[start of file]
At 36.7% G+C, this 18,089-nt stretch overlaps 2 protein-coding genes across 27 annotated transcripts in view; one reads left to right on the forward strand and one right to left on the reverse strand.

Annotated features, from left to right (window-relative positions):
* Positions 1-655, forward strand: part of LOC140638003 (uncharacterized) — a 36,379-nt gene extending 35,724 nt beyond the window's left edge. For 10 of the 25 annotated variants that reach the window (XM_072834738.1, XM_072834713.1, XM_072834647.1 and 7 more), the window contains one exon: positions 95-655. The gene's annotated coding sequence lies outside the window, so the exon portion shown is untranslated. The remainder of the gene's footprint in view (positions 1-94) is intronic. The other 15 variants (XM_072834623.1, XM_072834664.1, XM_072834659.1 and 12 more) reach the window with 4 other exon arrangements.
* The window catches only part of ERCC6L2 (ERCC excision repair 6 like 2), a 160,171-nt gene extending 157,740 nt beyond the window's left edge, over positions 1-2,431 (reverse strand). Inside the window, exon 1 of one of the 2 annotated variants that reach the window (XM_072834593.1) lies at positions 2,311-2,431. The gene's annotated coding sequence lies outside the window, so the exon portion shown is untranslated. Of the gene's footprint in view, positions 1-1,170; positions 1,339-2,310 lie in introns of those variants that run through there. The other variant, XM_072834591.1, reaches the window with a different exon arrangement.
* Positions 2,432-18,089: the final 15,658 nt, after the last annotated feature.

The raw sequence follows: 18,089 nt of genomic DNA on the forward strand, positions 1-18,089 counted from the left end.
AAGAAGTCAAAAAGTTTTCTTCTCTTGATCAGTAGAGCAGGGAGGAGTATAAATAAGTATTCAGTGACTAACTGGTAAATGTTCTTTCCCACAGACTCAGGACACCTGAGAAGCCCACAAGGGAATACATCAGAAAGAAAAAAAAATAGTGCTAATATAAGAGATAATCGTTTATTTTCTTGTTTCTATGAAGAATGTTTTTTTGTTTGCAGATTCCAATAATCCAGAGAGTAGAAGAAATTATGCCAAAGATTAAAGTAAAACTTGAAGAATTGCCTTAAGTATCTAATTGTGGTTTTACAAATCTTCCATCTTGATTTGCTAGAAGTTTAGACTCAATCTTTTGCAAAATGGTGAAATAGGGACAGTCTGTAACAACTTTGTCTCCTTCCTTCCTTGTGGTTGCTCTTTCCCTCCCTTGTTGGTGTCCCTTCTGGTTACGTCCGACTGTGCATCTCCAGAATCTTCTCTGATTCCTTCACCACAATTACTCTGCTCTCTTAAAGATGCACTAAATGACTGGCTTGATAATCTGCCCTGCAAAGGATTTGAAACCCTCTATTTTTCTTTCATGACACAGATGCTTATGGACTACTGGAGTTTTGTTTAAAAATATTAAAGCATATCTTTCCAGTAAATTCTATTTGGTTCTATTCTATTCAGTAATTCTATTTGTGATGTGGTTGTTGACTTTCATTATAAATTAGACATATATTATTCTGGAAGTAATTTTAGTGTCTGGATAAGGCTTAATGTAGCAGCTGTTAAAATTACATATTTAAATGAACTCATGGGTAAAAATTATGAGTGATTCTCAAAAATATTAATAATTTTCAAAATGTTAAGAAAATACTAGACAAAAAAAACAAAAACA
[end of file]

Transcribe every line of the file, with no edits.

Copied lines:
At 36.7% G+C, this 18,089-nt stretch overlaps 2 protein-coding genes across 27 annotated transcripts in view; one reads left to right on the forward strand and one right to left on the reverse strand.

Annotated features, from left to right (window-relative positions):
* Positions 1-655, forward strand: part of LOC140638003 (uncharacterized) — a 36,379-nt gene extending 35,724 nt beyond the window's left edge. For 10 of the 25 annotated variants that reach the window (XM_072834738.1, XM_072834713.1, XM_072834647.1 and 7 more), the window contains one exon: positions 95-655. The gene's annotated coding sequence lies outside the window, so the exon portion shown is untranslated. The remainder of the gene's footprint in view (positions 1-94) is intronic. The other 15 variants (XM_072834623.1, XM_072834664.1, XM_072834659.1 and 12 more) reach the window with 4 other exon arrangements.
* The window catches only part of ERCC6L2 (ERCC excision repair 6 like 2), a 160,171-nt gene extending 157,740 nt beyond the window's left edge, over positions 1-2,431 (reverse strand). Inside the window, exon 1 of one of the 2 annotated variants that reach the window (XM_072834593.1) lies at positions 2,311-2,431. The gene's annotated coding sequence lies outside the window, so the exon portion shown is untranslated. Of the gene's footprint in view, positions 1-1,170; positions 1,339-2,310 lie in introns of those variants that run through there. The other variant, XM_072834591.1, reaches the window with a different exon arrangement.
* Positions 2,432-18,089: the final 15,658 nt, after the last annotated feature.

The raw sequence follows: 18,089 nt of genomic DNA on the forward strand, positions 1-18,089 counted from the left end.
AAGAAGTCAAAAAGTTTTCTTCTCTTGATCAGTAGAGCAGGGAGGAGTATAAATAAGTATTCAGTGACTAACTGGTAAATGTTCTTTCCCACAGACTCAGGACACCTGAGAAGCCCACAAGGGAATACATCAGAAAGAAAAAAAAATAGTGCTAATATAAGAGATAATCGTTTATTTTCTTGTTTCTATGAAGAATGTTTTTTTGTTTGCAGATTCCAATAATCCAGAGAGTAGAAGAAATTATGCCAAAGATTAAAGTAAAACTTGAAGAATTGCCTTAAGTATCTAATTGTGGTTTTACAAATCTTCCATCTTGATTTGCTAGAAGTTTAGACTCAATCTTTTGCAAAATGGTGAAATAGGGACAGTCTGTAACAACTTTGTCTCCTTCCTTCCTTGTGGTTGCTCTTTCCCTCCCTTGTTGGTGTCCCTTCTGGTTACGTCCGACTGTGCATCTCCAGAATCTTCTCTGATTCCTTCACCACAATTACTCTGCTCTCTTAAAGATGCACTAAATGACTGGCTTGATAATCTGCCCTGCAAAGGATTTGAAACCCTCTATTTTTCTTTCATGACACAGATGCTTATGGACTACTGGAGTTTTGTTTAAAAATATTAAAGCATATCTTTCCAGTAAATTCTATTTGGTTCTATTCTATTCAGTAATTCTATTTGTGATGTGGTTGTTGACTTTCATTATAAATTAGACATATATTATTCTGGAAGTAATTTTAGTGTCTGGATAAGGCTTAATGTAGCAGCTGTTAAAATTACATATTTAAATGAACTCATGGGTAAAAATTATGAGTGATTCTCAAAAATATTAATAATTTTCAAAATGTTAAGAAAATACTAGACAAAAAAAACAAAAACA